One of my favourite albums of all-time is Whitesnake’s Ready An’ Willing – but that was released in 1980.
I’ve already ordered my copy of Classic Rock’s Whitesnake Official Fan Pack which includes their forthcoming album Forevermore.
And I’m hoping to see David Coverdale and his band when he heads for the North East later this year.
However, the sense of anticipation is less than it was three decades ago when Whitesnake were the best blues rock outfit around.
To put it bluntly, in my opinion and that of thousands of fans who loved the band in those years immediately after the demise of Deep Purple, Coverdale’s creation is today a pale imitation.
Actually, that’s not strictly true. Modern-day Whitesnake is nothing like the band which was formed in the mid-seventies, releasing a succession of outstanding albums. Trouble, Lovehunter, Ready An’ Willing, Come N’ Get It, Saints And Sinners and Slide It In showcased an outstanding vocalist and a tight talented band playing classy hard rock.
And then came 1987, the album which changed Whitesnake into a hair metal phenomenom.
Bands such as Rush, Aerosmith and even UFO have evolved over the decades. Whitesnake simply detached themselves from their past and headed in a new direction.
The image, the sound, the music of 1987 was very different from its predecessors and the follow-up Slip Of The Tongue brashly announce that the new Whitesnake was here to stay.
In terms of record sales, exposure and success, Coverdale and his troops had gone into orbit but for thousands of fans who had followed them from birth, the switch was a retrograde step.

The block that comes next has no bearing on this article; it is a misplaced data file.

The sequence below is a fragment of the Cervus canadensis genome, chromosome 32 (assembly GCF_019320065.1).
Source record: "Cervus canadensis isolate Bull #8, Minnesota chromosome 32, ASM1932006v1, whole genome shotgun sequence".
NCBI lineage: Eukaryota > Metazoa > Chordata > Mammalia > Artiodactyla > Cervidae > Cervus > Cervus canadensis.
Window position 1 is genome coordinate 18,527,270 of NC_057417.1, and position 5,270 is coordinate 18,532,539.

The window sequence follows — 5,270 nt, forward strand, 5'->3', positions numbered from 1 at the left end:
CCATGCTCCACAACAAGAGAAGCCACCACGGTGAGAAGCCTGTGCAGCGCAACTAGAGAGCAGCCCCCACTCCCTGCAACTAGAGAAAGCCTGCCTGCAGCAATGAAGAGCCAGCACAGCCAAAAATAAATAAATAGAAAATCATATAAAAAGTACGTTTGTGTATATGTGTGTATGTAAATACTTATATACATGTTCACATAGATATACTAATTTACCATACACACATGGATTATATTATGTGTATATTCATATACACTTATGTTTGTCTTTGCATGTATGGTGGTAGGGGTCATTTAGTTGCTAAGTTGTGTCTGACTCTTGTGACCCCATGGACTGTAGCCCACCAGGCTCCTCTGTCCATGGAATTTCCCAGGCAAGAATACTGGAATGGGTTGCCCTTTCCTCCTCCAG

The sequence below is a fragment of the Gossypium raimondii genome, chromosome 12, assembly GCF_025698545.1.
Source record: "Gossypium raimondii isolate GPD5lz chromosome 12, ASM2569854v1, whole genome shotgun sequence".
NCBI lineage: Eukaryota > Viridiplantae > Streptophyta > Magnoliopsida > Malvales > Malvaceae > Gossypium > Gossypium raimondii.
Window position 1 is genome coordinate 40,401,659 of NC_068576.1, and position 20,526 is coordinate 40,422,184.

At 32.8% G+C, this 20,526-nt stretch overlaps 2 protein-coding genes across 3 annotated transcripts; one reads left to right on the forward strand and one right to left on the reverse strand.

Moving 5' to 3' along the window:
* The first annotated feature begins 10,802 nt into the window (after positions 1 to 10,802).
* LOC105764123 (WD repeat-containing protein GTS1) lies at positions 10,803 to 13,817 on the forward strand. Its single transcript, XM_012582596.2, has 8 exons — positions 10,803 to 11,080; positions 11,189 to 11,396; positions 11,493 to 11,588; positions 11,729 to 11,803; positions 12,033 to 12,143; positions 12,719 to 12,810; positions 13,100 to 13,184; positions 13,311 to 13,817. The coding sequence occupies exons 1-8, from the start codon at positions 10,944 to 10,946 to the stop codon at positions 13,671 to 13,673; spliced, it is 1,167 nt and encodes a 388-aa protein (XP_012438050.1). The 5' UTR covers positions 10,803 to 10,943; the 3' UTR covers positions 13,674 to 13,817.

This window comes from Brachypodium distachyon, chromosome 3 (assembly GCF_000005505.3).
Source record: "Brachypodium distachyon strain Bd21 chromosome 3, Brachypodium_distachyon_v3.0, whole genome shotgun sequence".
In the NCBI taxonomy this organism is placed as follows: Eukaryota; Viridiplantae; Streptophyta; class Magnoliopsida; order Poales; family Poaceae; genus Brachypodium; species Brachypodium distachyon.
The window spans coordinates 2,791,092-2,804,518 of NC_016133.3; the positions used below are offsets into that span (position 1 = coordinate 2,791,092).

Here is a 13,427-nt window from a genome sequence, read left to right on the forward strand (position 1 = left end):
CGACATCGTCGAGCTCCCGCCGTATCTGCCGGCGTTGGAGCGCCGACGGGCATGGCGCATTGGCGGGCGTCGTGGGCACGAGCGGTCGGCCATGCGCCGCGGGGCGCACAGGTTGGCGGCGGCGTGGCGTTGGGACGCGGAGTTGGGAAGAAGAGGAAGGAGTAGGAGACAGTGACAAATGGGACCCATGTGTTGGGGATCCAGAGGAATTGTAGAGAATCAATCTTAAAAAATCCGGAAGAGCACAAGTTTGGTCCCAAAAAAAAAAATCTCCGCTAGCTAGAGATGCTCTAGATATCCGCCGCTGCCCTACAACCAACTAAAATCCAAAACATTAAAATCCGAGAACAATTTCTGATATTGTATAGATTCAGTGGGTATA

Don’t get me wrong, I love 1987 and have bought all Whitesnake’s albums since but none are a patch on the older material.
In concert too, it’s the same old story. Whitesnake remain an outstanding act but not quite as outstanding as they were in their younger days.
Guitarists Doug Aldrich and Reb Beach are impressive musicians but give me Micky Moody and Bernie Marsden any day. Equally, I prefer to hear Coverdale singing the blues than screaming in to his mic and relying on his back-up team to hit those notes he cannot now reach.
For those who jumped on the Whitesnake bandwagon in the days when Still Of The Night, Give Me All Your Love and Is This Love were all the rage on MTV, I’ll leave you with a a little exercise.
Get your hands on a copy of Live In The Heart Of The City, released in the early-80s and compare it to the more recent Live In The Shadow of The Blues.
Both great titles, indeed both fine albums but one knocks spots off its rivals.
No prizes for guessing which one I prefer.